Improving care for rare diseases in India
Rare diseases have emerged all over the world and are especially prevalent in India, where many people find it difficult or impossible to access treatment. Chloe Kent investigates how the situation is unfolding.
An orphan drug is a treatment designed for a rare disease, or one that has no satisfactory method of diagnosis, prevention or treatment. Although individually uncommon, with an average prevalence of fewer than 40 to 50 cases per 100,000 people, around 350 million patients worldwide are living with a rare disease.
The low prevalence of these conditions deters pharma companies from investing in drug treatments, leaving the products ‘orphaned’ and unlikely to be developed further or made readily accessible to those who need them.
Less than 10% of rare disease patients worldwide have received condition-specific treatment, yet their illnesses are typically chronic, progressive and debilitating. Half of rare disease patients are children, a third of whom will die before their fifth birthday. While only 5% of rare diseases have a known cure, many patients can expect an improved quality of life with the right treatment.
Up to 96 million people in India are living with a rare disease, facing limited or non-existent access to treatment. It takes an average of seven years to diagnose a rare disease, after which most treatments are out of reach for the average person or not available in India at all.
Organization of Rare Diseases India co-founder Prasanna Shirol told The Guardian: “A majority of medication for rare diseases is exorbitantly priced and none is manufactured in India.”
Why are rare diseases so prevalent in India?
India has the dubious honour of bearing perhaps the most significant rare disease burden in the world.
This is in part due to being the second-most populous country in the world, but also because around 80% of rare diseases are genetic in origin.
Access to prenatal diagnostics, genetic counselling and newborn screening is limited.
India has a high prevalence of consanguineous and endogamous marriages – unions within extended families or from the same narrow social group, respectively – in some population clusters, which can increase vulnerability to genetic disorders due to a lack of genetic diversity.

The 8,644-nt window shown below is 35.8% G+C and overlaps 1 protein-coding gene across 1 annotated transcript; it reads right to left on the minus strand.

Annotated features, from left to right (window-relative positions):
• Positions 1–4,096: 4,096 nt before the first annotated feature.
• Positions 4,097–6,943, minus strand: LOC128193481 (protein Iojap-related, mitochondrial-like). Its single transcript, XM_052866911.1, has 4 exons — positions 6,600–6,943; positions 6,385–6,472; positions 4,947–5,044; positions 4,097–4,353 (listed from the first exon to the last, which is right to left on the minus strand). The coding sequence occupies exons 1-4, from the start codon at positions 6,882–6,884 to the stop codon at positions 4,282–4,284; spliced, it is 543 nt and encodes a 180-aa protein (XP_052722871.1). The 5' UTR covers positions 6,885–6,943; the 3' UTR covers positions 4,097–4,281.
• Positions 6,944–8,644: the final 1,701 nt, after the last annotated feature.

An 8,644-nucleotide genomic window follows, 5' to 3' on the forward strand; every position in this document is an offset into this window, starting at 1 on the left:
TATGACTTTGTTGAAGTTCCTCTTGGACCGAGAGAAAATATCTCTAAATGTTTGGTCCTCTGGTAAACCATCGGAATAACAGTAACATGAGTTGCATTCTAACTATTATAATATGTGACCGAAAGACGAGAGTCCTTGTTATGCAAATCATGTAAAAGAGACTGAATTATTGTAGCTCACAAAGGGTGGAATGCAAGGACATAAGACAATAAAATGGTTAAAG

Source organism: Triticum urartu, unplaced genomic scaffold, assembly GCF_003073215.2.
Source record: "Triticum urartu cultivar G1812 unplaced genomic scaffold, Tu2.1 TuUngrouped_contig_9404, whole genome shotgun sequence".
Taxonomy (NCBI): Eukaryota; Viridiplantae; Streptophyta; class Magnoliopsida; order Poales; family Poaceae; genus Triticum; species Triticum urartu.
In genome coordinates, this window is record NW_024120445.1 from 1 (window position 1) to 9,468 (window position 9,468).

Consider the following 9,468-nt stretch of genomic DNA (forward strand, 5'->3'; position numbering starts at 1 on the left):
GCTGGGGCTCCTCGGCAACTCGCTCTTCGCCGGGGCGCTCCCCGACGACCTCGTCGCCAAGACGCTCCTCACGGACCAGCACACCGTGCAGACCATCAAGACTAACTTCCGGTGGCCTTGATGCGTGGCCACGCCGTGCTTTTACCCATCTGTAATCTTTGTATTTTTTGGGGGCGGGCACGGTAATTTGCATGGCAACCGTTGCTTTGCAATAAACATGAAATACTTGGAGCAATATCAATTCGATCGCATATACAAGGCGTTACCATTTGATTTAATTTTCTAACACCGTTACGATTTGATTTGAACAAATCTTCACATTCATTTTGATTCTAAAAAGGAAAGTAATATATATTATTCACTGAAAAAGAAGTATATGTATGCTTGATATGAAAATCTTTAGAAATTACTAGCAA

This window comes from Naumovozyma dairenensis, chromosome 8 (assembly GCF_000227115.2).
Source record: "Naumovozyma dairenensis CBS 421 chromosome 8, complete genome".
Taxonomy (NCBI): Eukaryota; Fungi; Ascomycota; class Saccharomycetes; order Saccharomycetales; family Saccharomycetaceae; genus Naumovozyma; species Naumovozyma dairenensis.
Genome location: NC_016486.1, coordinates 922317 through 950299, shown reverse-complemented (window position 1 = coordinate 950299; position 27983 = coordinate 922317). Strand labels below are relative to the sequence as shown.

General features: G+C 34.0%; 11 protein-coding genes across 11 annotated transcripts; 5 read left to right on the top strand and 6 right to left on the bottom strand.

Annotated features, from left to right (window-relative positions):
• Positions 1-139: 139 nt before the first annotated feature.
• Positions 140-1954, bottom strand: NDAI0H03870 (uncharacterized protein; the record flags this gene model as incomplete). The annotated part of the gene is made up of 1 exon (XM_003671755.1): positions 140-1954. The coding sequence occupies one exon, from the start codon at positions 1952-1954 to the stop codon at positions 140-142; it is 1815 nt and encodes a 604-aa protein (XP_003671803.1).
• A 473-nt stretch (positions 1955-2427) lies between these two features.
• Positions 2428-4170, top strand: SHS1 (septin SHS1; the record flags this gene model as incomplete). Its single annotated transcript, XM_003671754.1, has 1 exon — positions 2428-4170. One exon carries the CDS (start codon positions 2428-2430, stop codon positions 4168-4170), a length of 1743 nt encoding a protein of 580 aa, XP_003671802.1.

Alongside this, access to prenatal diagnostics, genetic counselling and newborn screening is limited.
While these are fairly standard parts of pregnancy and neonatal care in the US and UK, particularly when it comes to high-risk cases, they are unavailable in the majority of government-run hospitals in India.
Little state help is available
In India, rare diseases are classed in three categories – diseases requiring one-time curative treatment, diseases that need long-term treatment where the cost is low and diseases that require lifelong treatment where the cost is high.
Under the Indian National Policy for Rare Diseases 2021, which was notified on 31 March, financial support of up to 2,000,000 rupees (about $27,000) can be provided for the treatment of rare diseases amenable to a one-time therapy, such as an organ transplant.
The NPRD does not provide any financial support for those who need more long-term, expensive treatments
This financial aid is available for around 40% of the country’s population, who are eligible under Ayushman Bharat Pradhan Mantri Jan Arogya Yojana, India’s government-sponsored healthcare programme.
The NPRD does not provide any financial support for those who need more long-term, expensive treatments. For these patients, the government intends to set up a crowdfunding platform where volunteers can donate money for their treatment.
This means that, for those who need to access orphan drugs in India, very little help is available from the state. Orphan drugs are very expensive, considering the extensive research involved to develop them versus the small customer base, meaning only wealthier people are able to afford them.
Several groups work to try and bring orphan drugs to those who need them in India.
Sanofi, for example, has run the Sanofi Genzyme humanitarian programme for rare diseases since 1991, when its first treatment for Gaucher disease was made available.
Since then, it has expanded to support patients with five different lysosomal storage disorders (LSDs) – rare genetic conditions caused by enzyme deficiencies – as well as patients with haemophilia, a rare genetic disorder in which a person’s blood does not clot normally.